Once the plate contact terminals 21, 22 are properly installed in the hearing aid battery compartment, the battery substitute device of the invention can then power the hearing aid to be tested when plugged into the testing equipment. Upon completion of testing, the flexible cable of the battery substitute device can be readily uncoupled by just pulling on the pod 31 to remove the plate contact terminals from the hearing aid battery compartment.
It is to be understood therefore that the foregoing description of a preferred embodiment of the invention has been presented for purposes of illustration and explanation and is not intended to limit the invention to the precise form disclosed. A rigid material other than acrylic polymer might be used for the pod 31, for example, although acrylic polymer has many desirable features, such as suitability for injection molding, ease of hand pouring, and relatively rapid hardening in the mold. In addition, different dimensions for the various cable and connector components might by employed as previously described. It is to be appreciated therefore that various material and structural changes may be made by those skilled in the art without departing from the spirit of the invention.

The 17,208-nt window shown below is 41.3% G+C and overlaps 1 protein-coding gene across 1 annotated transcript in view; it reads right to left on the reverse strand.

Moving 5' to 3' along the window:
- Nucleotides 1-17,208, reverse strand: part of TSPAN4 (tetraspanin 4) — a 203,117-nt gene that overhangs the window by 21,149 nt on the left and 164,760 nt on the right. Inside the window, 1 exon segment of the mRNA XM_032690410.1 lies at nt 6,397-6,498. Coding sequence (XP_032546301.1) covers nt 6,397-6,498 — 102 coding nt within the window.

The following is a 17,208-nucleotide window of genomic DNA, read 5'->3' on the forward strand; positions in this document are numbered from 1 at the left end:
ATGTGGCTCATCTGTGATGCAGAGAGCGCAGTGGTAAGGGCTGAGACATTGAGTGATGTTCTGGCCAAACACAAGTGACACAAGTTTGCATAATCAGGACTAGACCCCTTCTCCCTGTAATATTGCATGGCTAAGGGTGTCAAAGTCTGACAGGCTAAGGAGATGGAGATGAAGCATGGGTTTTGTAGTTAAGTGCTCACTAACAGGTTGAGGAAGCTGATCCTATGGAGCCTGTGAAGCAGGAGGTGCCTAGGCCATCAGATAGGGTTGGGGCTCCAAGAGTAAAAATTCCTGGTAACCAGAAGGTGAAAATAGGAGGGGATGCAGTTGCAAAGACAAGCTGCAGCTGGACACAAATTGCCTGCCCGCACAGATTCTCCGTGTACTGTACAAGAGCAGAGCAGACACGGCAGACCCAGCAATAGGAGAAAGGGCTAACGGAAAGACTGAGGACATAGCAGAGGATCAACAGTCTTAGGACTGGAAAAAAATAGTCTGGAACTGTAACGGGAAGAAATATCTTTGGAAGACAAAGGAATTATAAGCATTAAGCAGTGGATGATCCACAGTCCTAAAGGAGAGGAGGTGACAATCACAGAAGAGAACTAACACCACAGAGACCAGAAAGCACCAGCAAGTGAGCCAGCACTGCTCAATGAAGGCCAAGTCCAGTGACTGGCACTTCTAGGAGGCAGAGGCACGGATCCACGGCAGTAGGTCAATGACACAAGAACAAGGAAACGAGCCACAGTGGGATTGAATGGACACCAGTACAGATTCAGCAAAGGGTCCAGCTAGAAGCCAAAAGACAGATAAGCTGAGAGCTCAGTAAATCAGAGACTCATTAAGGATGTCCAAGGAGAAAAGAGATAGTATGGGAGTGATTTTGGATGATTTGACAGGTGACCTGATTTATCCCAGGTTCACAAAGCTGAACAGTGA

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|U.S. Classification||439/500, 381/323|
|International Classification||H04R25/00, H04R29/00, H04R25/02|
|Cooperative Classification||H04R25/556, H04R25/30|
|European Classification||H04R25/30, H04R25/55F|
|Jul 29, 1998||FPAY||Fee payment|
Year of fee payment: 4
|Sep 25, 2000||AS||Assignment|
Owner name: HEARING AID EXPRESS, INC., TEXAS
Free format text: ASSIGNMENT OF ASSIGNORS INTEREST;ASSIGNOR:VAN SCHENCK, GEORGE A.;REEL/FRAME:011137/0357
Effective date: 20000907
|Jul 18, 2002||FPAY||Fee payment|
Year of fee payment: 8
|May 8, 2006||FPAY||Fee payment|
Year of fee payment: 12
|May 13, 2011||AS||Assignment|
Owner name: SYNYGIS, LLC, TEXAS
Free format text: BILL OF TRANSFER & CONVEYANCE;ASSIGNOR:BRUMBACK, MARK;REEL/FRAME:026276/0202
Effective date: 20051103
Owner name: HEARING AID EXPRESS, TEXAS
Free format text: BILL OF TRANSFER AND CONVEYANCE;ASSIGNOR:BRUMBACK, MARK;REEL/FRAME:026276/0195
Effective date: 20051103